Does anyone here believe that 16 bit 44.1 playback is audibly better than some time in the past? Pick any time you want since the introduction of the CD. If so, what has improved and how?
Not the last 20 years or so. The only thing that really matters is a good master recording.
 

Willem

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#34
I had a first generation Philips player, and it was magnificent. The output was very hot, however, at 2V. Fortunately Quad realized this early on and produced a special input board for my Quad 33 pre amplifier, just as they had done before for various pickup cartridges like my Shure V15iii.
In the end, the CD player was better, of course, than the Quad 33. The aux input of the Quad 33 was specified as 85 dB, and it sported a rumble filter kicking in at 30 Hz, a briliant idea with vinyl, but not so much with CD. I have recently replaced the Quad 33 with a Pioneer U-05 DAC/headphone amp/preamp using the digital output of my current and pretty basic BD player and I believe that combination is better, primarily with tighter bass. Am I sure? No, not without measurements.
 
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jsrtheta

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#36
You did say the following:



Well, I have only about 7,500 CDs, so I can say with reasonable certainty, that there are only a very small number I would regard as 'crap' or 'unlistenable' and none of those are from the 1980s. The engineers learned very quickly how to produce excellent recordings in the 1980s.

This endless, unjustified, retrospective bashing of the most important achievement ever in the history of high fidelity reproduction is tiresome. It's also uninformed and wrong. For every example you could give me of an 'unlistenable' or 'crap' CD, I could give you a hundred excellent recordings. Try that with any other format.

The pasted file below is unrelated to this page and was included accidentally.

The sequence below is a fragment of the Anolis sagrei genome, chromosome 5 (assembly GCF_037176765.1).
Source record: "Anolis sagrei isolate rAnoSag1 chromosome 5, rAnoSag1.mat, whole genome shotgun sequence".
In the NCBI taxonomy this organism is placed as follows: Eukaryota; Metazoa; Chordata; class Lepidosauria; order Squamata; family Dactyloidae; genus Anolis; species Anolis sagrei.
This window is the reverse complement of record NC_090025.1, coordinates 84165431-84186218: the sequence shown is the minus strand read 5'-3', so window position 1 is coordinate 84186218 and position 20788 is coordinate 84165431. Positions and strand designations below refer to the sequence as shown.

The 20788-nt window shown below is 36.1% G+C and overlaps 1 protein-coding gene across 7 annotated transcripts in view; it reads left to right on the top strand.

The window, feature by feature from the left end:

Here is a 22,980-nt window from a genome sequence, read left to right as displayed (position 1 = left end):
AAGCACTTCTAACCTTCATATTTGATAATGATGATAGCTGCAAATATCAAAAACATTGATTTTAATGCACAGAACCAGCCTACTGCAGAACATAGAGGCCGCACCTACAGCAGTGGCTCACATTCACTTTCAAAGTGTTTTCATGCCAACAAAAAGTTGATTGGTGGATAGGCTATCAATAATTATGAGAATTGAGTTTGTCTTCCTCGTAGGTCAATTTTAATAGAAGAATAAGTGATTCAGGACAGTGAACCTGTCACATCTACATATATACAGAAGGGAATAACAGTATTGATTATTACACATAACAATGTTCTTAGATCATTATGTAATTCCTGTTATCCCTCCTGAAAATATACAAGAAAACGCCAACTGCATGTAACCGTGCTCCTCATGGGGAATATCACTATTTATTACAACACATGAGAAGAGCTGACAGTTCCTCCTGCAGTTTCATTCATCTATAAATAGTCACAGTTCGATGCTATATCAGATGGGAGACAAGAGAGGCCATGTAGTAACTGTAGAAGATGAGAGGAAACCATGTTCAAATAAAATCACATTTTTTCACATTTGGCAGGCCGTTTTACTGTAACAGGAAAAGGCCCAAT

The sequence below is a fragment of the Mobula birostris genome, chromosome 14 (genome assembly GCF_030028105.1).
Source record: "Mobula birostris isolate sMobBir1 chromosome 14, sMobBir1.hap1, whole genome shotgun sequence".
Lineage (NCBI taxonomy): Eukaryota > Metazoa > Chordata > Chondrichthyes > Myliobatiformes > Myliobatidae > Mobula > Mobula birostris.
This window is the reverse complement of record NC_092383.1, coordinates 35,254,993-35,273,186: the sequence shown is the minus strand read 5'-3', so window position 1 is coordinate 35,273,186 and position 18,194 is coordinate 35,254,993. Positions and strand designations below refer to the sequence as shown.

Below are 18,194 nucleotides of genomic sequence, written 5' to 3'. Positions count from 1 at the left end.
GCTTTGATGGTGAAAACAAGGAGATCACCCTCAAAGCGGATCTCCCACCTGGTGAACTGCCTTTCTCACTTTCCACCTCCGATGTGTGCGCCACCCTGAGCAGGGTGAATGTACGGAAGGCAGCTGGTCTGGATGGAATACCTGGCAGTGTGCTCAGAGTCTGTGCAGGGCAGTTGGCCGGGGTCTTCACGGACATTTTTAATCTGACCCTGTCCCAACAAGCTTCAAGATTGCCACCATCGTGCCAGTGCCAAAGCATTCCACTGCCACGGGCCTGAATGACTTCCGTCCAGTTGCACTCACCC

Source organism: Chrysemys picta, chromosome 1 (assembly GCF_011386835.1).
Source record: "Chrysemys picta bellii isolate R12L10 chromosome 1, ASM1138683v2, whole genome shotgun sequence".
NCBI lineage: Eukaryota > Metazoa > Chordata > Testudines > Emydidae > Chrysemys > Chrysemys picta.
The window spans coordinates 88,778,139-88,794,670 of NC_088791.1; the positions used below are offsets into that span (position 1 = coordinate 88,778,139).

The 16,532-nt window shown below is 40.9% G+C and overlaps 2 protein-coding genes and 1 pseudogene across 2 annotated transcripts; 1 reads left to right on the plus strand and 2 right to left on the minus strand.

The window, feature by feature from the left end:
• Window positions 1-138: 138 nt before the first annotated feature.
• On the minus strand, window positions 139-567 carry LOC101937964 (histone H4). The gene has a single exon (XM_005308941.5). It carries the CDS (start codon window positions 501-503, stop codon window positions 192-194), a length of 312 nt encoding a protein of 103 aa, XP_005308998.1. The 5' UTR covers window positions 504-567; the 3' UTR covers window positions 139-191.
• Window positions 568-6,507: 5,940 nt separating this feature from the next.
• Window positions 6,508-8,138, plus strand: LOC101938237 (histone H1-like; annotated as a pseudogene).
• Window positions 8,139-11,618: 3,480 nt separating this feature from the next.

If you knew anything about me you'd know that I've been a tireless promoter of CD, and digital music, for decades. It's my only source of music. Not that you should know anything about me.

But don't assume you know my opinions on any of this. It's presumptuous and offensive.
 

LTig

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#37
Listen to Dire Straits, "Brothers in Arms" CD. Done on early Sony digital gear in 1985. Nothing wrong with that album.

Heard some original recordings on a Stelladat a couple times. Early digital gear wasn't nearly so poor as is assumed.
Joe Jackson - Body and Soul. Made in 1984 and the first CD I ever bought (in 1985), and it is still one of the very best. Play the last song (Heart of Ice) with high volume (if your amp and speakers can handle high peaks) and you know what CD really can deliver. I'd say 99.99% of all CDs made since this one are worse.
EDIT: The LP by the way is also very good.

Here is a link to youtube - SQ is not on level of CD though.
 

jsrtheta

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#38